So if you will pardon my holiday cliché, I believe that the angel in Frank Capra’s “It’s a Wonderful Life” made a great point when he said “No man is a failure who has friends.”

I am grateful for all the people in my life who help me to “avoid failure” on a regular basis.  Thank you for your support, kindness, and generosity.  Please take a moment to thank those who support you or better yet, lend a hand to someone who needs you. 

Wishing you all the best in the New Year!

 And just to make your year end with a giggle, here is a corny holiday video that makes me laugh every time I see it.

Talking Heads

March 4, 2010

Ok, this post is a little off topic, but something that is really bothering me.  And I am curious if this bothers anyone else or if I am alone in this.

More and more, I am seeing TV advertising where the food is animated.  It is bad enough that the food is talking to us, but to make matters worse, they are talking to us about eating them.  Shredded Wheat has animated squares that interact with the children who are going to eat them.  M&M’s candy characters now realize they are going to be eaten and try to get away (M&M’s checkout ad).  Chips Ahoy has cookies being grabbed from their everyday activities to be eaten.

The ads that really bother me are the ones with the chickens and the cows.  For Chick-Fil-A, the cows encourage you to eat more chicken, inferring you should eat less meat.  Denny’s ran an ad with chickens screaming in fear over a grand slam breakfast deal that included eggs (Denny’s Grand Slam Ad).  McDonalds has their annual lent commercial featuring a singing wall fish asking the eater to give the fish back (this is last year’s version – I could not find the current iteration – McDonald’s Ad).

I am not a vegetarian or a PETA person, so please, let’s not go down that path (there are many pluses and minuses to that organization, but that is not the point of this discussion).  But I really find it disturbing that advertisers think it acceptable to animate our food this way.  The message, when taken literally and even not so literally, feels strange and almost cannibalistic.  Seriously, if cows could talk to us, do you think we would eat them?  I would think not.

So at the risk of inviting comments that will make fun of my views; I cautiously ask, am I alone in this?

Walk the Line

February 28, 2010

Walk the Line – A great name for a movie and title for a blog about ethics. We have discussed privacy and transparency / trust. I now move us into the ethics zone.

I am doing some consulting with another firm and we were asked to do some work that really crossed that line of good taste and ethics.  It made me stop and think. How far will I go for work? Where do I draw that line?

We have all been presented with dilemmas like these before. I had this conflict when I was deciding whether or not to launch Kama Sutra travel kits and massage oil sets for (a similar product is still for sale today). When I was selling this into senior management, I stressed that we knew “romance and sex” sell. was selling vibrators, why couldn’t we sell massage oils?   We went forward with selling the Kama Sutra products and they became a big seller in non floral gifts.  We felt this product line was about as close we could get to that line without crossing it.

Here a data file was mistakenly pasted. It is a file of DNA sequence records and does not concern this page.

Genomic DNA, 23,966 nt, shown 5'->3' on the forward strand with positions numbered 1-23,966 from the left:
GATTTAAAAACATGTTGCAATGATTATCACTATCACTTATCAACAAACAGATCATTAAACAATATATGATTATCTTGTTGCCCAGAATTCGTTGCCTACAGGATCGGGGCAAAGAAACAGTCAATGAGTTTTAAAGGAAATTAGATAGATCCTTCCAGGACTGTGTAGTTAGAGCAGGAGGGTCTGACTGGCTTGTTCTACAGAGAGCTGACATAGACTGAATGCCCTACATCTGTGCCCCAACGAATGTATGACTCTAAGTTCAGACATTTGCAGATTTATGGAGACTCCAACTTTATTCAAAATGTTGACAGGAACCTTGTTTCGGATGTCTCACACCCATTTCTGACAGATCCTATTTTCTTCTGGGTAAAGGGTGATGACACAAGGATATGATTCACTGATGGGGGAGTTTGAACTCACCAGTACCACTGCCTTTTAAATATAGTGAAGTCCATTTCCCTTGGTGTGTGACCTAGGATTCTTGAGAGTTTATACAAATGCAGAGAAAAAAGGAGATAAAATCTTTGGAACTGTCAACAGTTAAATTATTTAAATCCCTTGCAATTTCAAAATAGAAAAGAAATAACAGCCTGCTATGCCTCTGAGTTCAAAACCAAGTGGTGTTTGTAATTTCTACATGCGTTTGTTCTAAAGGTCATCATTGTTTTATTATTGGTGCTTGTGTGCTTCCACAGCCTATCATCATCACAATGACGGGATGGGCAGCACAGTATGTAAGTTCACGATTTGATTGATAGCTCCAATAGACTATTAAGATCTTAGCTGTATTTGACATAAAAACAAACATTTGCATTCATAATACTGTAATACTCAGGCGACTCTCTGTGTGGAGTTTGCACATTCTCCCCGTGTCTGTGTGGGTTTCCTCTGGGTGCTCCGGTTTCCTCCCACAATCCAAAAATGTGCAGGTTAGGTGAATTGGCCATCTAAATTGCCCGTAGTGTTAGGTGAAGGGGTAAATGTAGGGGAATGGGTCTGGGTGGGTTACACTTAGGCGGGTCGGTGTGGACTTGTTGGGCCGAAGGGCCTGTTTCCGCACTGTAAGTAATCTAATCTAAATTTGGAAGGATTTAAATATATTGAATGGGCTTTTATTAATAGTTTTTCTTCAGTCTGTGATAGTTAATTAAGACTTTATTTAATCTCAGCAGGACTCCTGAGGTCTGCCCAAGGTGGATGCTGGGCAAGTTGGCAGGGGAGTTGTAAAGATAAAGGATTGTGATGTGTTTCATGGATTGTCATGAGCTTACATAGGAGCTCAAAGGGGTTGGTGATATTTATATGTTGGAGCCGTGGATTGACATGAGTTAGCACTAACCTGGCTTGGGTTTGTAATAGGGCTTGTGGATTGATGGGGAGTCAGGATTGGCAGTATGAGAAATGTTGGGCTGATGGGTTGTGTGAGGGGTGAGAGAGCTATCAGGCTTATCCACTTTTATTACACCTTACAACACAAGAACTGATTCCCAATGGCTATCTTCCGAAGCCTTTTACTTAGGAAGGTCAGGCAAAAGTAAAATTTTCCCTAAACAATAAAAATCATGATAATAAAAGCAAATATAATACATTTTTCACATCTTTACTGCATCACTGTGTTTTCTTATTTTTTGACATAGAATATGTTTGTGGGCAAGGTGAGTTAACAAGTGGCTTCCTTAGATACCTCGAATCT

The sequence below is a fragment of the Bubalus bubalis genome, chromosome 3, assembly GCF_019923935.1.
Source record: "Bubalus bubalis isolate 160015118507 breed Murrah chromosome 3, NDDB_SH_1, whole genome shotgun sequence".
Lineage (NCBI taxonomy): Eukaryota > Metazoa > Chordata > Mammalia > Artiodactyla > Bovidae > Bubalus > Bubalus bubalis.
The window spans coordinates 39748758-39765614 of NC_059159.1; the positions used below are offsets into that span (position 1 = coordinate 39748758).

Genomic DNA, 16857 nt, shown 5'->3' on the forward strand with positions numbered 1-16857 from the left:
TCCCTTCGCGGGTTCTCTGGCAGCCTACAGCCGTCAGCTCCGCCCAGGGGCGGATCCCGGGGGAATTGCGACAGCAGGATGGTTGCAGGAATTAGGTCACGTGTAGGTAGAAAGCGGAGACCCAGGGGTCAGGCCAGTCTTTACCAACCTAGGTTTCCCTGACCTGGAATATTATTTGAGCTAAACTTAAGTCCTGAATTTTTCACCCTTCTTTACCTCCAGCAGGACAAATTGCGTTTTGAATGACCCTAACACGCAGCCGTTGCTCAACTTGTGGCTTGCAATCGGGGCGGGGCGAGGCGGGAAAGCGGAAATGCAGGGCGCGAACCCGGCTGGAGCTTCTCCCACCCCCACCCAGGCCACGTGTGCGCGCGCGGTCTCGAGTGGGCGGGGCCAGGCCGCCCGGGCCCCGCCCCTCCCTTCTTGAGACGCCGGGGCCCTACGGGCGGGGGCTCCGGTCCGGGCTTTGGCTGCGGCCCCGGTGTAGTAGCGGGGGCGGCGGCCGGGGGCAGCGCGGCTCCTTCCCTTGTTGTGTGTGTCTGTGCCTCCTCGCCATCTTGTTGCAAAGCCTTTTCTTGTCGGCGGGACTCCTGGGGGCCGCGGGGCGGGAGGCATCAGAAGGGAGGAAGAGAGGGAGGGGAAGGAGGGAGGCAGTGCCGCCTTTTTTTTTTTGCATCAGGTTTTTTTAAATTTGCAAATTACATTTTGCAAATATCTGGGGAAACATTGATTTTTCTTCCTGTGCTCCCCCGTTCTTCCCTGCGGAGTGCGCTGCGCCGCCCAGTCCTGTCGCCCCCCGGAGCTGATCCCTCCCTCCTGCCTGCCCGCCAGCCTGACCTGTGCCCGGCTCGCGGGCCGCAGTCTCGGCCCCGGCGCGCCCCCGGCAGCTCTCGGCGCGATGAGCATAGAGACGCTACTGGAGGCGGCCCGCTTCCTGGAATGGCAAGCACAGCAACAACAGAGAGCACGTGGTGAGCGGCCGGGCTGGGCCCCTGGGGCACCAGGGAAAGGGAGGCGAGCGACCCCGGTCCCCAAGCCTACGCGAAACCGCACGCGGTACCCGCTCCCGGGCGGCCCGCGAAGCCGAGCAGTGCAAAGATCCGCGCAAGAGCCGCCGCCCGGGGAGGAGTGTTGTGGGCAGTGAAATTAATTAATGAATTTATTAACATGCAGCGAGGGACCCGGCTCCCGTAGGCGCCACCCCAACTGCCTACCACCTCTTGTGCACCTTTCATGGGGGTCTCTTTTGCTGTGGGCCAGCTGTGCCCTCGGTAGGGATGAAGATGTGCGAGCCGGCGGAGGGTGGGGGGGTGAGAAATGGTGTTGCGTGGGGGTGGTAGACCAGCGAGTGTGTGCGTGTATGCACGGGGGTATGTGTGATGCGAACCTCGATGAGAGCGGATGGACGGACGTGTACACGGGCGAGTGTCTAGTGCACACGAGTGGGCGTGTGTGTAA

So it sells and it was a border line ethical decision. What is my point? My point is that when we made that decision – we should have considered 2 things.

1. Was there demand for those products.

2. Will we alienate or drive away our existing customer base.  What would our customers want us to sell?  How many of them would we lose in an effort to gain new customers?  Will it enhance or disparage the brand and our reputation?

The answer is the same as it will be for many of the things we discuss in this blog.  Keep your eye on the prize – maintaining the relationship and trust you have with your customers.

What will I do about this client?  Stay tuned….

(Want to learn more about your company’s reputation.  Contact me about a  free trial of Social Media Monitoring.)


February 21, 2010

Everywhere you go, people are discussing privacy and our own rights to our personal information and online activities.  Facebook and Google continue to push the boundaries on what they think is your private information.   Questions come up about when you are using something for free, should you have a right to keep your information private?  There are a lot of opinions on both sides of the issue.

I am a big fan of privacy rights.  Are you surprised to hear that from a Marketer?  Marketers, by nature, want as much information on consumers as possible, so we can figure out how to sell you as much as we can.  I just think that it should be the consumer’s right to decide when and where that information goes.

There is a case against Facebook on this issue in the courts today (“Privacy at Issue in Facebook Suit”).  While I think most suits like this are done to make the lawyers and the plaintiffs famous and rich, I do think that Facebook does make it hard to understand what they are releasing about you to the public.  If companies have to be truthful and clear in advertising, Facebook should have to be clear in what they are doing with your information.

And while this seems like a big tangent (celebrity news will not be something I think I need to cover in this blog), I have to say that my favorite part today of Tiger Woods’ press conference was when he said (and I am paraphrasing here)  that while the news media wants all the juicy tidbits on his actions and his relationship with his wife, they are not going to get those details.  It is his and Elin’s business and that is it.

Even celebrities have a right to some privacy.  We don’t need to know every detail of his actions.  Just like the rest of the world (and all those nosy businesses that want a detailed list of your likes and activities) does not need to know what you and I do unless we want to tell them.

I know there are a lot of opinions on this issue and many will disagree with me.  I invite you to join a respectful discussion on this topic.